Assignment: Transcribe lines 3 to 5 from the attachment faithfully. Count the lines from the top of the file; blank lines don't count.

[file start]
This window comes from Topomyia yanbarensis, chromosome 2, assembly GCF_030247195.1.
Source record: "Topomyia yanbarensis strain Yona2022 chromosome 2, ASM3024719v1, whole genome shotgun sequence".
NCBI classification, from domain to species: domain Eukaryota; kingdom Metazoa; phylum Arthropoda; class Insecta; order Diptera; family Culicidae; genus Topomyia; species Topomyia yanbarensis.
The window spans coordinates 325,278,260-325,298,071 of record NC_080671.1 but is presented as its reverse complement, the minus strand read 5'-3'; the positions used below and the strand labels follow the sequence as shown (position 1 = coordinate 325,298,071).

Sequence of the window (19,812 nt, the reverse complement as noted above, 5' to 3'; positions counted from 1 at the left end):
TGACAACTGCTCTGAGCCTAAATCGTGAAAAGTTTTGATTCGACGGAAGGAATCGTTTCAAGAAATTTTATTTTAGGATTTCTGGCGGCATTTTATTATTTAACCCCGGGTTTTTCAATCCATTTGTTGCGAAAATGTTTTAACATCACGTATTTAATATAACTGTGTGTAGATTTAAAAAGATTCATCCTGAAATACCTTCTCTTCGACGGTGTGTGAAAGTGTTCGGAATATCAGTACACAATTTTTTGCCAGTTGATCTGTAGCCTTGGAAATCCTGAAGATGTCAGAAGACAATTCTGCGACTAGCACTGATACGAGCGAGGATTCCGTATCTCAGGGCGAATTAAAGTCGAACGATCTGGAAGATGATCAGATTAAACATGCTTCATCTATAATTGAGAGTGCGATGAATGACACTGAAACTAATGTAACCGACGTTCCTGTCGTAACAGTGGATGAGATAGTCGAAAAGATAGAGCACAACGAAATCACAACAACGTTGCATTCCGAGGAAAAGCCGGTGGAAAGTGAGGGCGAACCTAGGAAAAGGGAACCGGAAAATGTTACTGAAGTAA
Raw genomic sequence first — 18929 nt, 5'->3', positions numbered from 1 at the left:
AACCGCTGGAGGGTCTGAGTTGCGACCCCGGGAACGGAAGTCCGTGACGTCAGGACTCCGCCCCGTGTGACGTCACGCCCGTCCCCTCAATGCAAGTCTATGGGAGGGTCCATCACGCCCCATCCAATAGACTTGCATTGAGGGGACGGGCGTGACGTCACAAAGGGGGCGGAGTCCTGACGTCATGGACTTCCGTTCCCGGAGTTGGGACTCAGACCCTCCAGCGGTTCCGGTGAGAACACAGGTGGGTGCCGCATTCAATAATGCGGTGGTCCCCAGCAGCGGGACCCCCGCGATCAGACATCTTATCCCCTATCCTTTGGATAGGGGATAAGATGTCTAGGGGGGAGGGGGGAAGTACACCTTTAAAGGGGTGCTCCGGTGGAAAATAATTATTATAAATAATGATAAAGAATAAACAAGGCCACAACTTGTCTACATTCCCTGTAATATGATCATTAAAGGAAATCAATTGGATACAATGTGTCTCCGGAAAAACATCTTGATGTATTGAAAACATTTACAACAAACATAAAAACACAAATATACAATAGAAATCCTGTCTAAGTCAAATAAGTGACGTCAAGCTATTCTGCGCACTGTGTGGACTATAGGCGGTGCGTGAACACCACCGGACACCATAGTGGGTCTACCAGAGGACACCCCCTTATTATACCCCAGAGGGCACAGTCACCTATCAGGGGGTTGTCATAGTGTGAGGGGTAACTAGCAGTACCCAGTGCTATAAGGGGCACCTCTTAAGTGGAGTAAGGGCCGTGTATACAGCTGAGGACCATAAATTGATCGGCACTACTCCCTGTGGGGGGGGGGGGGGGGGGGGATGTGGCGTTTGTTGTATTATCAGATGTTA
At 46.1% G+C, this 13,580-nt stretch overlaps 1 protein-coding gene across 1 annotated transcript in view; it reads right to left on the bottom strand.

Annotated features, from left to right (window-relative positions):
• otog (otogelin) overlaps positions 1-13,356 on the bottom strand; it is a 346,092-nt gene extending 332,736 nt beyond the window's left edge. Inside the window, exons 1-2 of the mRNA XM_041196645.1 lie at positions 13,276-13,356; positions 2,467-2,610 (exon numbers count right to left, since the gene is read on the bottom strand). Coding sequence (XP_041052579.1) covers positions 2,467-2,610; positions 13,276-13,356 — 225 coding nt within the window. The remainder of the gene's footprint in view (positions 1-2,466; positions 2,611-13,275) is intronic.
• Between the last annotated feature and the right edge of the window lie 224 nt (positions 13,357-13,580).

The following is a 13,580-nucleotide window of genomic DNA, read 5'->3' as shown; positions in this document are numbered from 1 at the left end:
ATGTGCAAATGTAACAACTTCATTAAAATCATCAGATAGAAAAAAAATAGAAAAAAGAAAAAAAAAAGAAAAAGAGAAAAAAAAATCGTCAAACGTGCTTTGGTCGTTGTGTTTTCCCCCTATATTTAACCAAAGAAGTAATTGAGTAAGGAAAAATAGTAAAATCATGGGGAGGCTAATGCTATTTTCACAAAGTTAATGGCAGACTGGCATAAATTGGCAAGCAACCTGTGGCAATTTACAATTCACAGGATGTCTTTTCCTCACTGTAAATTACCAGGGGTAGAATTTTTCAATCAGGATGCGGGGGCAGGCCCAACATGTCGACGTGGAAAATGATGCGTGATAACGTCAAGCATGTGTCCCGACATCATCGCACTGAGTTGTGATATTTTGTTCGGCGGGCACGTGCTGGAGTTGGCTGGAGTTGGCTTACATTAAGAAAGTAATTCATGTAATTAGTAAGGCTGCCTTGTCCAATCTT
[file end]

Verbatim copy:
NCBI classification, from domain to species: domain Eukaryota; kingdom Metazoa; phylum Arthropoda; class Insecta; order Diptera; family Culicidae; genus Topomyia; species Topomyia yanbarensis.
The window spans coordinates 325,278,260-325,298,071 of record NC_080671.1 but is presented as its reverse complement, the minus strand read 5'-3'; the positions used below and the strand labels follow the sequence as shown (position 1 = coordinate 325,298,071).

Sequence of the window (19,812 nt, the reverse complement as noted above, 5' to 3'; positions counted from 1 at the left end):